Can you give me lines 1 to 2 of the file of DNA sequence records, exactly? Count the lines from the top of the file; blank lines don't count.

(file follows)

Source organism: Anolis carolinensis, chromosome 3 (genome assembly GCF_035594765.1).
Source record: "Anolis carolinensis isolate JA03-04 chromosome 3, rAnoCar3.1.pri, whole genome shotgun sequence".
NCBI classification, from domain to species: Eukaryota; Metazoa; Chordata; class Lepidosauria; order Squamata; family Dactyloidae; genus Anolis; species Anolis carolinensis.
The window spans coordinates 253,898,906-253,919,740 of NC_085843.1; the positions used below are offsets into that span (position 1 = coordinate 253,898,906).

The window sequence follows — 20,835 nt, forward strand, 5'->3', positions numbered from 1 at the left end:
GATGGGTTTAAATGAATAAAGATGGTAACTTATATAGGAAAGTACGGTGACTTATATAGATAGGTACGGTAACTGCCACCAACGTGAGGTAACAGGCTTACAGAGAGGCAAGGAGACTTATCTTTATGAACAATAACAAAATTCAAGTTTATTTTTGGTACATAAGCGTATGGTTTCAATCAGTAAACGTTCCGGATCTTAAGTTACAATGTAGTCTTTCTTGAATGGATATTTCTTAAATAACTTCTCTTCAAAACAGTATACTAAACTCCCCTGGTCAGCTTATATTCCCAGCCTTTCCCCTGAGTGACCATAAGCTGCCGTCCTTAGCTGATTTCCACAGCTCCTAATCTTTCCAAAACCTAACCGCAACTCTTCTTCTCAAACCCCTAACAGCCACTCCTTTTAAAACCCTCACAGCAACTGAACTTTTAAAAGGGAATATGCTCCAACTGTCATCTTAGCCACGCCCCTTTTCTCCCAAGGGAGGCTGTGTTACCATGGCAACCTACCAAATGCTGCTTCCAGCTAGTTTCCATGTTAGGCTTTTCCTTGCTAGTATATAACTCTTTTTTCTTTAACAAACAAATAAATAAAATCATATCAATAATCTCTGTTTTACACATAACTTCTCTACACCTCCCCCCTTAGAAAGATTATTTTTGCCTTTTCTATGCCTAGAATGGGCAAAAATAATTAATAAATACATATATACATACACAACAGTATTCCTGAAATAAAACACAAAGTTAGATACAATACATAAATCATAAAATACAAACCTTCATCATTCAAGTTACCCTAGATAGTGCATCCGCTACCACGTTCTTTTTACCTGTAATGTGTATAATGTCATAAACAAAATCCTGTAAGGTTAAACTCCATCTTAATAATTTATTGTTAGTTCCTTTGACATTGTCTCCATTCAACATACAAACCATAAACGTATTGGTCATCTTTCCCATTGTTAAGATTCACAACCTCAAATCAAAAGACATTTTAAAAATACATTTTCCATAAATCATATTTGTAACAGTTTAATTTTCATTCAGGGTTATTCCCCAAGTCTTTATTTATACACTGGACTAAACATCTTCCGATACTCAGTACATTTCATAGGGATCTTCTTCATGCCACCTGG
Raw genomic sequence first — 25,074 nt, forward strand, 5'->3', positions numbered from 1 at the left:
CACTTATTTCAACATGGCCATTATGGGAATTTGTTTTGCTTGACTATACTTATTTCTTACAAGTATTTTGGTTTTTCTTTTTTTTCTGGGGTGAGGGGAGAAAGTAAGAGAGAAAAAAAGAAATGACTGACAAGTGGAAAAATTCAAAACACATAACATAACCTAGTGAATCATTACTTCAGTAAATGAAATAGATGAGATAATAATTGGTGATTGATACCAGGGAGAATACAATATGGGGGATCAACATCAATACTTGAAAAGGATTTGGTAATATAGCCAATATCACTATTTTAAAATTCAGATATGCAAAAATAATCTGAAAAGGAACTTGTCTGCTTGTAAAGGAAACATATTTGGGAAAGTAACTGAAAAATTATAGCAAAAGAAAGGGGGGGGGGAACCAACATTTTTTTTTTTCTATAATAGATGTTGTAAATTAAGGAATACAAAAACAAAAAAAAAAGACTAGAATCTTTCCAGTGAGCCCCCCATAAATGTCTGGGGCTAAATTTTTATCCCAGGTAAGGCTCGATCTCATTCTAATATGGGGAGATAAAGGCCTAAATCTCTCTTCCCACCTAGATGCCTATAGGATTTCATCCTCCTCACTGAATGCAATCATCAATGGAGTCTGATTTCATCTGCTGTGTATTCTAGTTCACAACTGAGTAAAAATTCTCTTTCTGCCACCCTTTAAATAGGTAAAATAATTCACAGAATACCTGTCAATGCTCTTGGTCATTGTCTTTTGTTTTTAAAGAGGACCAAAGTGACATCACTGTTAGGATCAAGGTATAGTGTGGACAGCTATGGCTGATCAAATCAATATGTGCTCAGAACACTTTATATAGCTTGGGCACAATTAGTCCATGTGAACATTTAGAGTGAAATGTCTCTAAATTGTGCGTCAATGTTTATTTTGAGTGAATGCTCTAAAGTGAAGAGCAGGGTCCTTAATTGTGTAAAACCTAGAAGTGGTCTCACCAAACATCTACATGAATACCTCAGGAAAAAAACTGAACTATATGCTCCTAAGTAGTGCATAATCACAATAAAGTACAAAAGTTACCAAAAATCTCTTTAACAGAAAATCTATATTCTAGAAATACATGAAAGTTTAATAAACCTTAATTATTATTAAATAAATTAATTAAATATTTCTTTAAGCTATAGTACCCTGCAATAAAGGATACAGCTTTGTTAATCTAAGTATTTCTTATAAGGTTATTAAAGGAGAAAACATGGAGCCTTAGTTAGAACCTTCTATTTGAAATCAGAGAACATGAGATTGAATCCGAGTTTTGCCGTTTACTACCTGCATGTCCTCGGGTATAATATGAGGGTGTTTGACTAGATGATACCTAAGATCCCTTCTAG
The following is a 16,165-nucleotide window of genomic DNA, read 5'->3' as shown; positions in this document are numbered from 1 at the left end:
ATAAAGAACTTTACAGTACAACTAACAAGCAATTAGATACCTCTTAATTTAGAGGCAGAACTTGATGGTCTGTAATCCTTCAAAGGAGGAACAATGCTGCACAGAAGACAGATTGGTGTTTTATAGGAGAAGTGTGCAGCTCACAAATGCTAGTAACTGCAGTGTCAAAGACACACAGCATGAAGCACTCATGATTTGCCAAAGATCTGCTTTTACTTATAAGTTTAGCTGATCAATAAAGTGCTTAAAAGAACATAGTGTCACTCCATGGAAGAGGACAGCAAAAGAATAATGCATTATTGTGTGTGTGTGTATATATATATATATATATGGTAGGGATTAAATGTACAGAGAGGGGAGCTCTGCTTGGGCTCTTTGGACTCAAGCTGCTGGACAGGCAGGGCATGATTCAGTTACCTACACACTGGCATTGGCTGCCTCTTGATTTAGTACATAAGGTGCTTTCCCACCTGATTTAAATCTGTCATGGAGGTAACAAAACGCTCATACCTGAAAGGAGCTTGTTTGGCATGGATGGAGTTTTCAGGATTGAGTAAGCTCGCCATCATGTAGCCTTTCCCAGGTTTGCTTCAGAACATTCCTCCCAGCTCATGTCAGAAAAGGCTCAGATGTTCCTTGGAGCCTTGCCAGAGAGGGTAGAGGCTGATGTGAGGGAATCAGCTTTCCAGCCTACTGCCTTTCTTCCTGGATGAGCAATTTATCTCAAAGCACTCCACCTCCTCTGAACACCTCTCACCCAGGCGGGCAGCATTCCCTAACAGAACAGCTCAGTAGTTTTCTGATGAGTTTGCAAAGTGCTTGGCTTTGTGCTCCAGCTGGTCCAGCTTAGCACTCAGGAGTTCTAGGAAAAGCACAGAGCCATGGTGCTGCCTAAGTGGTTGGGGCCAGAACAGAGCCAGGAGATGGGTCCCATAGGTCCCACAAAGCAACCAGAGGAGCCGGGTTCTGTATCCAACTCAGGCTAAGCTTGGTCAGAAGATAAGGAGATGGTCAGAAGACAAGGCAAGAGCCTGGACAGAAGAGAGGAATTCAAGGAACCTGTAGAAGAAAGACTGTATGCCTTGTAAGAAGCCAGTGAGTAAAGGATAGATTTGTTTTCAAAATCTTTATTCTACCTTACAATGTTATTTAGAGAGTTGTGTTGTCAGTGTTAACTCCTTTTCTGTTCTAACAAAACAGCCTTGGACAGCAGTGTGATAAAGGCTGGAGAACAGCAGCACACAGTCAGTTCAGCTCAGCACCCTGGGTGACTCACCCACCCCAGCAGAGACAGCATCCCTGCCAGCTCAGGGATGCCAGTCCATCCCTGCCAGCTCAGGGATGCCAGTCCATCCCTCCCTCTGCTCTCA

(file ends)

Source organism: Anolis carolinensis, chromosome 3 (genome assembly GCF_035594765.1).
Source record: "Anolis carolinensis isolate JA03-04 chromosome 3, rAnoCar3.1.pri, whole genome shotgun sequence".